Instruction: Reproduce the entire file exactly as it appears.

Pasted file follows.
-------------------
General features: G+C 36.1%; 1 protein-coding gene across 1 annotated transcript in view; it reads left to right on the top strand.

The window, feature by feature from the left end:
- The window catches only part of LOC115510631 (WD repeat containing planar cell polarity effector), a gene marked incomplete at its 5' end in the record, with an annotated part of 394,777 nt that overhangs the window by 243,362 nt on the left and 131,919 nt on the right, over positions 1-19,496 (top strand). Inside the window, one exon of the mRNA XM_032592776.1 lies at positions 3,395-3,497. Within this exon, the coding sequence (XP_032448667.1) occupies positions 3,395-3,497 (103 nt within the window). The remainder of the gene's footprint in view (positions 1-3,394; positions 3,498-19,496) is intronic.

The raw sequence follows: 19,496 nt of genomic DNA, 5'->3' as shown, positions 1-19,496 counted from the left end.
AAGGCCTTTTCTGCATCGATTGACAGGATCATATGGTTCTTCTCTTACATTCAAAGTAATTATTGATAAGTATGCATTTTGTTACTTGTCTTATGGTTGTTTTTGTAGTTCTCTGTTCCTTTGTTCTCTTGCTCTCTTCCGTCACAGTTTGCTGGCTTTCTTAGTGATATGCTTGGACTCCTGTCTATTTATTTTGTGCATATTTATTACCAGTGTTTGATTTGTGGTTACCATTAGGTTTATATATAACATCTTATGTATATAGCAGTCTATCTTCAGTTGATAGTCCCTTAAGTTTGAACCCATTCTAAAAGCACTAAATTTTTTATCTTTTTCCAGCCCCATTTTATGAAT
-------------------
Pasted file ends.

General features: G+C 36.1%; 1 protein-coding gene across 1 annotated transcript in view; it reads left to right on the top strand.

The window, feature by feature from the left end:
- The window catches only part of LOC115510631 (WD repeat containing planar cell polarity effector), a gene marked incomplete at its 5' end in the record, with an annotated part of 394,777 nt that overhangs the window by 243,362 nt on the left and 131,919 nt on the right, over positions 1-19,496 (top strand). Inside the window, one exon of the mRNA XM_032592776.1 lies at positions 3,395-3,497. Within this exon, the coding sequence (XP_032448667.1) occupies positions 3,395-3,497 (103 nt within the window). The remainder of the gene's footprint in view (positions 1-3,394; positions 3,498-19,496) is intronic.

The raw sequence follows: 19,496 nt of genomic DNA, 5'->3' as shown, positions 1-19,496 counted from the left end.
AAGGCCTTTTCTGCATCGATTGACAGGATCATATGGTTCTTCTCTTACATTCAAAGTAATTATTGATAAGTATGCATTTTGTTACTTGTCTTATGGTTGTTTTTGTAGTTCTCTGTTCCTTTGTTCTCTTGCTCTCTTCCGTCACAGTTTGCTGGCTTTCTTAGTGATATGCTTGGACTCCTGTCTATTTATTTTGTGCATATTTATTACCAGTGTTTGATTTGTGGTTACCATTAGGTTTATATATAACATCTTATGTATATAGCAGTCTATCTTCAGTTGATAGTCCCTTAAGTTTGAACCCATTCTAAAAGCACTAAATTTTTTATCTTTTTCCAGCCCCATTTTATGAAT